Katherine’s website can be found here and her instagram here

The art of being lost but knowing where you are

grass up the middle trails always lead to adventure

There’s no getting away from the fact that I live in a built up area, I am 30 minutes pedal from the centre of (arguably) The UK’s second biggest city. It’s not that much further into the heart of The Black Country and the massive industrial and manufacturing heartland of the midlands (yes peaky blinders etc, but lets not go into the fact that they were from Small Heath and not Cradley etc etc) so you would expect that riding here unless it was on tarmac via industrial estates lacked any sort of off road routes.

Well you’d be right and wrong at the same time. Around here you are never far from civilisation, it’s not the wilds of the Scottish highlands, the peak district or the wolds etc. What we do have though is hundreds of years of people walking home from work, horse made trails, canal infrastructure and disused rail tracks.

I followed a route I’d been shown once which loosely followed the route of the Tour of the Black country, a sportive that has tarmac and road sections and tries to emulate the great pro race Paris Roubaix. The ride was just over 50 miles and at least 25 of those were off road and for at least 15 of those off road miles I had absolutely no clue where i was going but knew exactly where i was. Let me explain.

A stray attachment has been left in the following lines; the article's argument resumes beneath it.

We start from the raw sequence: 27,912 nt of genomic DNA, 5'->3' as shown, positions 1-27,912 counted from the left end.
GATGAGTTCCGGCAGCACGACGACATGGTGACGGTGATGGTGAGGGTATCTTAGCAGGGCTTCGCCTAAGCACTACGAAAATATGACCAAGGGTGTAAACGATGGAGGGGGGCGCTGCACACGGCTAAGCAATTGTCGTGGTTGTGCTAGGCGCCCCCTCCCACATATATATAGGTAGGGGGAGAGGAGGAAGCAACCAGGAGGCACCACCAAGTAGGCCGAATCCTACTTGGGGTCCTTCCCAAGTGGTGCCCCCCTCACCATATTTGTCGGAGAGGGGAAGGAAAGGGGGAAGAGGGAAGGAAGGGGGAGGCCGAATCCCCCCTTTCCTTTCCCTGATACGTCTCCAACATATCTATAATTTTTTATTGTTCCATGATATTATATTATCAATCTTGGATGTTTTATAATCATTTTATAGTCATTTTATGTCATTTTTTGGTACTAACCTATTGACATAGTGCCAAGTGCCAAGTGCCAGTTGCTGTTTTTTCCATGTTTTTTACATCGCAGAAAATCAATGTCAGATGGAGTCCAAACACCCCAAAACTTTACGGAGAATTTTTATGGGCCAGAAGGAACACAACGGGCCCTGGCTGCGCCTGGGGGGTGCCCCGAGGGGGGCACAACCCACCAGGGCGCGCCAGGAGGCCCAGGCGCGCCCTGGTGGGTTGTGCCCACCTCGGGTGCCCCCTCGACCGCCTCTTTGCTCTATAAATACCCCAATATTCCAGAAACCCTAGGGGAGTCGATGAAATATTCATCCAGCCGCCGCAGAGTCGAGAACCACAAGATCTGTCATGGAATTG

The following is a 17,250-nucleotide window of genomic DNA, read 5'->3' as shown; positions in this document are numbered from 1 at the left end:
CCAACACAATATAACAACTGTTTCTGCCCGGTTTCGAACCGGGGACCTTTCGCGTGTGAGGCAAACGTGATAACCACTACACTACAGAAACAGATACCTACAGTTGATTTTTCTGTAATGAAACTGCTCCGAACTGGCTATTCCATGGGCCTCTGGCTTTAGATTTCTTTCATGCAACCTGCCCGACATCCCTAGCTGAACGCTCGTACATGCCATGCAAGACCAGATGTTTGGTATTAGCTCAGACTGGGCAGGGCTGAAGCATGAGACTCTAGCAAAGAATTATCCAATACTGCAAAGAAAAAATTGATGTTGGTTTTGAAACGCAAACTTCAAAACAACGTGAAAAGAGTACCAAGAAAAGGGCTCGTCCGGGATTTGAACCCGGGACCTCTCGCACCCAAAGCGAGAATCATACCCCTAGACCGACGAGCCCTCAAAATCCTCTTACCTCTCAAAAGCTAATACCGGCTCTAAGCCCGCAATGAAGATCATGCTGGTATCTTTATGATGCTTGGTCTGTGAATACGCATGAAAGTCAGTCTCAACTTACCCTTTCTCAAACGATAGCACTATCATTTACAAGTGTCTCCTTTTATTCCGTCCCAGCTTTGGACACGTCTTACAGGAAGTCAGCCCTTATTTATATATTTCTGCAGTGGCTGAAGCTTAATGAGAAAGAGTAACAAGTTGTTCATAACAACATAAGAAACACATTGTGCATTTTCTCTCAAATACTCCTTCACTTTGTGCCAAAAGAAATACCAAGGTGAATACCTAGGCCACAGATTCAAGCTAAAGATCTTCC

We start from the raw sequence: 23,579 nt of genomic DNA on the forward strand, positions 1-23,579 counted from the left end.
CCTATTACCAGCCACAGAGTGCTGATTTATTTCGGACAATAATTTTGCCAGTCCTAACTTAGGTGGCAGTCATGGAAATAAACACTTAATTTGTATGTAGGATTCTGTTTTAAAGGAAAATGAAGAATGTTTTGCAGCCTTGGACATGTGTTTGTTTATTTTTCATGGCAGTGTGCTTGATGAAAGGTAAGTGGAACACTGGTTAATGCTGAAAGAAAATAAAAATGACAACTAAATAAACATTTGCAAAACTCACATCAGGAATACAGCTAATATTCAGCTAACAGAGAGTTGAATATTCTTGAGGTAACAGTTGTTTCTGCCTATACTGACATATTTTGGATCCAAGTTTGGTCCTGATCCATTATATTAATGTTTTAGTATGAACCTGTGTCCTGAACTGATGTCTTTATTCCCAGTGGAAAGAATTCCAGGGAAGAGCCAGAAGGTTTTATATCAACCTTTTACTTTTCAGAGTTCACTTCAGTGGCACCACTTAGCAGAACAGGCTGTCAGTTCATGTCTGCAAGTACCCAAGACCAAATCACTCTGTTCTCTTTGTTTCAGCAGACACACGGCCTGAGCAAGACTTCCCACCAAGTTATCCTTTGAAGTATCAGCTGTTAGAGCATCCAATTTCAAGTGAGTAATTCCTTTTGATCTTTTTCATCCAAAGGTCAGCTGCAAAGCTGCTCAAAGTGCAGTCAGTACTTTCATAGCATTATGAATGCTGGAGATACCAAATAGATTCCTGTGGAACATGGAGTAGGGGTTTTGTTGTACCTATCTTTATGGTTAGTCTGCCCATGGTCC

Exploring is in my opinion what gravel bikes are made for, they can do multiple miles on tarmac and cope with off road trails too. I wouldn’t want to ride say 40 miles on a mountain bike on tarmac to ride 10 on bridleways. believe me i’ve done it and those MTB miles are a slog and the short bits of off road aren’t an exciting challenge on a capable MTB. a gravel bike will cruise the black top and scare the pants off you off road! who doesn’t like a bit of an adrenaline rush now and again?

so when I’m out riding and i spot a bridleway sign or a track I’ve never ridden i just go for it. it’s at this point that even though i know the general area i’m in I realise i have no clue where the track is going, what the riding conditions will be like, if i’ll have to turn around, climb a fence. cross a stream or cope with any situation. i call these follow the wheel rides, i just point the bike in a general direction and follow it. I’m not lost but standing in a field or a thick wood with no sight of anything i have no clue where I am or where I’ll end up.